Happy Friday, Mariposa Muchachos!!! We hope you’re having a great Friday. Pardon our Spanish, but it’s totally appropriate because today’s featured butterflies are from South and Central America. Every week we try to skip around from one continent to another so that we can introduce you to the largest possible variety of butterflies and insects. Today we have chosen to feature the Marpesia butterflies. Marpesia butterflies are widely distributed from Mexico to Argentina. The name Marpesia comes from Greek and Roman mythology and was the name of the queen of the Amazon women, which is perfectly fitting because many of the Marpesia species are found in the Amazon rainforests. We have photographed 8 Marpesia specimens for today’s Friday Flyers, and we hope you’ll find them interesting.
Marpesia butterflies are included in a relatively small genus comprised of about 20 species. Marpesias are members of the Nymphalid family, like many other butterflies we have previously featured. But unlike most of the other Nymphalids in the world, Marpesias have long tails that make them look more like Swallowtail butterflies. As a group, they are small to medium in size with wingspans in the 2 to 2 ½ inch range, but they impress you as being larger because of their tails. Most Marpesia butterflies are colored in a variety of earth-tone colors including black, white, orange, and brown. But a few species are more colorful with one of today’s photographed specimens, Marpesia furcula violetta, having large forewing patches of intense “ultraviolet” purple!!! When the sunlight reflects off of its wings, it glows as if the purple is shining from within its wings!
Marpesia butterflies are sun-loving butterflies. They love to bask in the bright sun, especially around mud puddles. When they find a good puddle, they will circle it over and over again in figure-8 flight patterns that will make you dizzy. They are very quick and agile and they always stay within a 12 inch height off of the ground. Trying to catch a Marpesia is a challenge because they usually can evade your net. As often as not, all you’ll get is a wet net smeared with mud from the puddle. But when they land, you’ll have a great opportunity to photograph them, because they will drink for minutes at a time if you don’t disturb them. Marpesias will also come to bait like rotting fruit. As much as they like the sun, they never stray far from the protection of the forest. So you will typically find them in bright sunlit patches on the ground where shafts of sunlight pierce the rainforest canopy, or along the roadside, but you will never seem in an open field or meadow.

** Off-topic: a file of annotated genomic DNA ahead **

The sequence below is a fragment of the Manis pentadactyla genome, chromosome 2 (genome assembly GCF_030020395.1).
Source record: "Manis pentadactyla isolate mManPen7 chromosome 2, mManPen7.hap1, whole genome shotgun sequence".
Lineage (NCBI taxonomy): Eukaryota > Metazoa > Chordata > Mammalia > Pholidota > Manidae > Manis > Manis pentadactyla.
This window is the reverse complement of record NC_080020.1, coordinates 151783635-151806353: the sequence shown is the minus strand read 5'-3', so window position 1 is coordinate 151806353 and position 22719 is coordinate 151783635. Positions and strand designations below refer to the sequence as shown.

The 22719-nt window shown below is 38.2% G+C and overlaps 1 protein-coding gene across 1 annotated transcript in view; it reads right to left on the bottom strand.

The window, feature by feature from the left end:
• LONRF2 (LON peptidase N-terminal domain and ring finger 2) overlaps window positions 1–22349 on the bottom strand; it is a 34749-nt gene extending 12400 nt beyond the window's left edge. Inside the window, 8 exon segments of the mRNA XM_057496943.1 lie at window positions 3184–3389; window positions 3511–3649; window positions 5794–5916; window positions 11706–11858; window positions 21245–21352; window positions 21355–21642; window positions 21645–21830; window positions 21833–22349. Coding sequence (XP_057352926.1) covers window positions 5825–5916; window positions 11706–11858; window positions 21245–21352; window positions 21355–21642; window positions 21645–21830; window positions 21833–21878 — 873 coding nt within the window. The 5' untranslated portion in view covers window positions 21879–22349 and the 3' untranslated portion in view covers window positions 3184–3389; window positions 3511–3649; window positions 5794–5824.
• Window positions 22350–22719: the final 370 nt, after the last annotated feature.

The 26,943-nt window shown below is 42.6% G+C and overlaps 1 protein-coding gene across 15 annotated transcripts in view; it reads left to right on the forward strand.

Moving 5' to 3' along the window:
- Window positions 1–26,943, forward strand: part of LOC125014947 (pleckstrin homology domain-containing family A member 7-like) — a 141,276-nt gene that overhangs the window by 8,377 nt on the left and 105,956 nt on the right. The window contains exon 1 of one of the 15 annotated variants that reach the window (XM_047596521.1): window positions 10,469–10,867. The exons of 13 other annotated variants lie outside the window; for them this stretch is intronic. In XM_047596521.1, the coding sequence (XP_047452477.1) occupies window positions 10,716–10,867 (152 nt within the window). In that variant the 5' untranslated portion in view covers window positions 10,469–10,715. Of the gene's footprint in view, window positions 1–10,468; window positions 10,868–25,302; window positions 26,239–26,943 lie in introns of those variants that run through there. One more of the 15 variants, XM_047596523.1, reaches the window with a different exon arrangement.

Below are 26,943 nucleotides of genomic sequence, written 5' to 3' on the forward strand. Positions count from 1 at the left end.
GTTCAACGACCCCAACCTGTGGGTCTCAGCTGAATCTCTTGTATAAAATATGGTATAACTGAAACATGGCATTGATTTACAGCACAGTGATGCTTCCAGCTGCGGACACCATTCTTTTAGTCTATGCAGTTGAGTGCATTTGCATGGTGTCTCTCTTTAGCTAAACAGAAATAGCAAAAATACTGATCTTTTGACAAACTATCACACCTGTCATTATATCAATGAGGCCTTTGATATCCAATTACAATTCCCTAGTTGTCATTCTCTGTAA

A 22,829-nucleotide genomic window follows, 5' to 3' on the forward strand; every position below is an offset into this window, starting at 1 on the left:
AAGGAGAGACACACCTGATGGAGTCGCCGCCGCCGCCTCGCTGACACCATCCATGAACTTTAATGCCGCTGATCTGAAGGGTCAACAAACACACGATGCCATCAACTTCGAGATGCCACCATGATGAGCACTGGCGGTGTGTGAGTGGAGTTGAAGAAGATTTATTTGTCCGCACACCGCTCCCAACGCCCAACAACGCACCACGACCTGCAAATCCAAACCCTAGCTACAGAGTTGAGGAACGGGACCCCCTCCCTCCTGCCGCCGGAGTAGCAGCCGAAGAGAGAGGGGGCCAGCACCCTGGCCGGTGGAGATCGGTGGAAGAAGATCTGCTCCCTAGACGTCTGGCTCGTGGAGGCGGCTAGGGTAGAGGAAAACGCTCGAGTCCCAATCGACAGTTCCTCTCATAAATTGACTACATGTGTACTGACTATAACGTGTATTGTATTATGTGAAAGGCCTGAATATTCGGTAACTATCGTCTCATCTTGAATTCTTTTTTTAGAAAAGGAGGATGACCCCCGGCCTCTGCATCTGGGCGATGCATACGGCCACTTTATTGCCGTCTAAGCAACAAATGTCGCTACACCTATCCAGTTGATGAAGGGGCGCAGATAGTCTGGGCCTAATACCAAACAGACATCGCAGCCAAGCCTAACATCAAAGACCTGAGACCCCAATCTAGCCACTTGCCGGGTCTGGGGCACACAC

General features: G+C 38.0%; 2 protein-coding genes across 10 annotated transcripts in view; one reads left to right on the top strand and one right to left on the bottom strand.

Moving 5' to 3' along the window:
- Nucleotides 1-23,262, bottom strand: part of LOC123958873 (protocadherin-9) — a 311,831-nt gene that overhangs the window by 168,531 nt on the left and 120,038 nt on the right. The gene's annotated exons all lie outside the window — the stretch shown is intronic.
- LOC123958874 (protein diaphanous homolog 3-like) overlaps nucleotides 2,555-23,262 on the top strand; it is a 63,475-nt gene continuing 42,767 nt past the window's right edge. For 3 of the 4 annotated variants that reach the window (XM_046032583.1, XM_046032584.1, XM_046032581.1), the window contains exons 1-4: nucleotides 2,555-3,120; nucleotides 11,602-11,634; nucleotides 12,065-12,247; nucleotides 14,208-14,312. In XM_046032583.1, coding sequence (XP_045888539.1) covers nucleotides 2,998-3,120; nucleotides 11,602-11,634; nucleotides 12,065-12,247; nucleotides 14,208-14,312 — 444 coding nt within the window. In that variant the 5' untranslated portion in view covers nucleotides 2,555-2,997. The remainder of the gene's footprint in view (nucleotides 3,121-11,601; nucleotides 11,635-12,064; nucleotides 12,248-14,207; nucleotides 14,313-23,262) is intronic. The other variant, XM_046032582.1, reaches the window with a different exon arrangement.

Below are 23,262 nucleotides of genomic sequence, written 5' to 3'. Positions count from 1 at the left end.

One other interesting fact about Marpesia butterflies is that the males seem to be much more abundant than the females. Actually, they exist in a close ratio, but the females are more reclusive. We have had many opportunities to observe Marpesia butterflies, and we’ve seen hundreds of males, but only a handful of females. This is a common trait for many butterflies, in that the females tend to be focused on laying their eggs, while the males are feeding in the open or protecting their territorial claims.
Marpesia butterflies are a wonderful group of butterflies to collect. They are varied in color and interesting in shape. There are a relatively small number of species, so it is possible to acquire a complete set. And they are common and widespread, so it won’t cost you too much to complete the group. We always have some Marpesias on display in our Wonders Of Nature department, usually in our collage frames. They’re great as part of an assortment, because they blend well with the other species in the frame. If you’re thinking about a modest addition to your collection, a Marpesia would be a great choice for you. See you on the trail!
And don’t forget to visit the Friday Flyers archive on our website. You can now refer to all of the past editions complete with all the photos, in a stable and permanent format. We hope you’ll visit our website and check it out at:
We hope you enjoyed this week’s edition of Friday Flyers. We love sharing our interest in butterflies and insects with you. Please enjoy the photos we have posted with this week’s edition, and be sure to see all the previous pictures in our Friday Flyers album. Remember to “like” our Wonders Of Nature page, and be sure to pass it along to all your Facebook Friends. We hope you’ll visit our Wonders Of Nature department soon, and we look forward to seeing you.